Tuesday, October 17, 2006

Lynne Stewart Receives 28-Month Prison Term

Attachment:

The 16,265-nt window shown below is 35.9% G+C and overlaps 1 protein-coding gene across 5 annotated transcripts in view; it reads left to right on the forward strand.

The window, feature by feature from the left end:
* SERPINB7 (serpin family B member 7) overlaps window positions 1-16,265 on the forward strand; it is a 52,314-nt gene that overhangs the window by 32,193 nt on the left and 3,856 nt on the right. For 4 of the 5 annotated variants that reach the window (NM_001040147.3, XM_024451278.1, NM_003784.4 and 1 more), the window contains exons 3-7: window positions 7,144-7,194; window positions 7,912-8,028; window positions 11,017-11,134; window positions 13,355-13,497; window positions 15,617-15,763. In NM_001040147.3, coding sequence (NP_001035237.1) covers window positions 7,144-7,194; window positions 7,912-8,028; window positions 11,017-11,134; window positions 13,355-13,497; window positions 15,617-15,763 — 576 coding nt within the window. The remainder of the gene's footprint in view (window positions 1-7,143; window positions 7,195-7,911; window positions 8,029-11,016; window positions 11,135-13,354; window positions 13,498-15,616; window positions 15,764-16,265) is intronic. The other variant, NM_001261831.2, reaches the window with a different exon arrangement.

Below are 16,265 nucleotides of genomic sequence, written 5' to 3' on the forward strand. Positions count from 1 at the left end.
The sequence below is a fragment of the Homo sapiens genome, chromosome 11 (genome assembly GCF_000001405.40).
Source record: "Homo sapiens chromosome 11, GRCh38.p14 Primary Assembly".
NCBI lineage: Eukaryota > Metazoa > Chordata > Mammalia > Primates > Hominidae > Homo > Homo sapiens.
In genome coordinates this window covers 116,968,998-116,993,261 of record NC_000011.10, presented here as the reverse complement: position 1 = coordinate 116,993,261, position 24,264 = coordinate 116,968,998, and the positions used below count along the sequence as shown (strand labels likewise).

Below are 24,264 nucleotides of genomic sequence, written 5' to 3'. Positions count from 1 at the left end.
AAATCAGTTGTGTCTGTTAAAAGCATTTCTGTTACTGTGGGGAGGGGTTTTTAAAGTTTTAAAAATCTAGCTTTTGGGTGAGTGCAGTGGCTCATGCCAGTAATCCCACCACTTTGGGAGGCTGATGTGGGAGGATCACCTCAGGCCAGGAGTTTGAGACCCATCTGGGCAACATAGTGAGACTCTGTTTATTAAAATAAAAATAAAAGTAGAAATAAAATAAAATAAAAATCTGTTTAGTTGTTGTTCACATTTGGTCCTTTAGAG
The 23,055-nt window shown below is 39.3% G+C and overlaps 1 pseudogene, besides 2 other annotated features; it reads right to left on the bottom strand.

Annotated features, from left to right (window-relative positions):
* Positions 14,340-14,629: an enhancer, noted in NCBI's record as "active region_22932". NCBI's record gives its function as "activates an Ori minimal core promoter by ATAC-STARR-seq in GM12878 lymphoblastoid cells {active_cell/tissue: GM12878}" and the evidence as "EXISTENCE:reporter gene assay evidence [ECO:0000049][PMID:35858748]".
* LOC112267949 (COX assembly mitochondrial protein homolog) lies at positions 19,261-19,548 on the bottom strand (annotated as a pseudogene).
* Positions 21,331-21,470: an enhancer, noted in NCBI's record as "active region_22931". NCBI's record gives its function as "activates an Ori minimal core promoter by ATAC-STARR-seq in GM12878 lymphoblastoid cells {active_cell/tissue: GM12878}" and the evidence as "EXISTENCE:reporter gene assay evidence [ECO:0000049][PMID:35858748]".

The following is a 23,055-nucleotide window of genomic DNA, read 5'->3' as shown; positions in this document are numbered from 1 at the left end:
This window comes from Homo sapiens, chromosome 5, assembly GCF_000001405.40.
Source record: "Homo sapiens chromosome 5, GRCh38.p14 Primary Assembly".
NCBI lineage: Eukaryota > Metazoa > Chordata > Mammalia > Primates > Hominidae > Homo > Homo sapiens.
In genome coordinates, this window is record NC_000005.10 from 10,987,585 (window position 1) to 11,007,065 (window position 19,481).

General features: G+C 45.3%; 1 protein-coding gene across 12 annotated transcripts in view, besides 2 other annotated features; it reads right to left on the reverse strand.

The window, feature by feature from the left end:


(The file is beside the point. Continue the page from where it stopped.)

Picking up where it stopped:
Civil rights lawyer Lynne Stewart received a 28-month prison term for her convictions in 2005 for helping her client, an Egyptian sheik convicted of terrorist plots in 1995, communicate with his followers.  The government sought the maximum sentence of thirty years, but U.S. District Judge John Koeltl found that Stewart had championed the poor in her long career and had lost her law license after the conviction as grounds for imposing a significantly lower sentence.  One of her co-defendants who assisted in smuggling the messages out of prison received a twenty-month term instead of the twenty years the government sought, while a second co-defendant received a 24-year prison term based on his direct contact with terrorists overseas, again short of the government's recommended life term.  Stewart will remain free on bail pending her appeal, and given the disparity between the U.S. Attorney's Office's recommendations, largely based on the Federal Sentencing Guidelines, and Judge Koeltl's sentences, a cross-appeal of the sentences by the government is very likely.  A New York Times story (here) discusses the sentencing. (ph)


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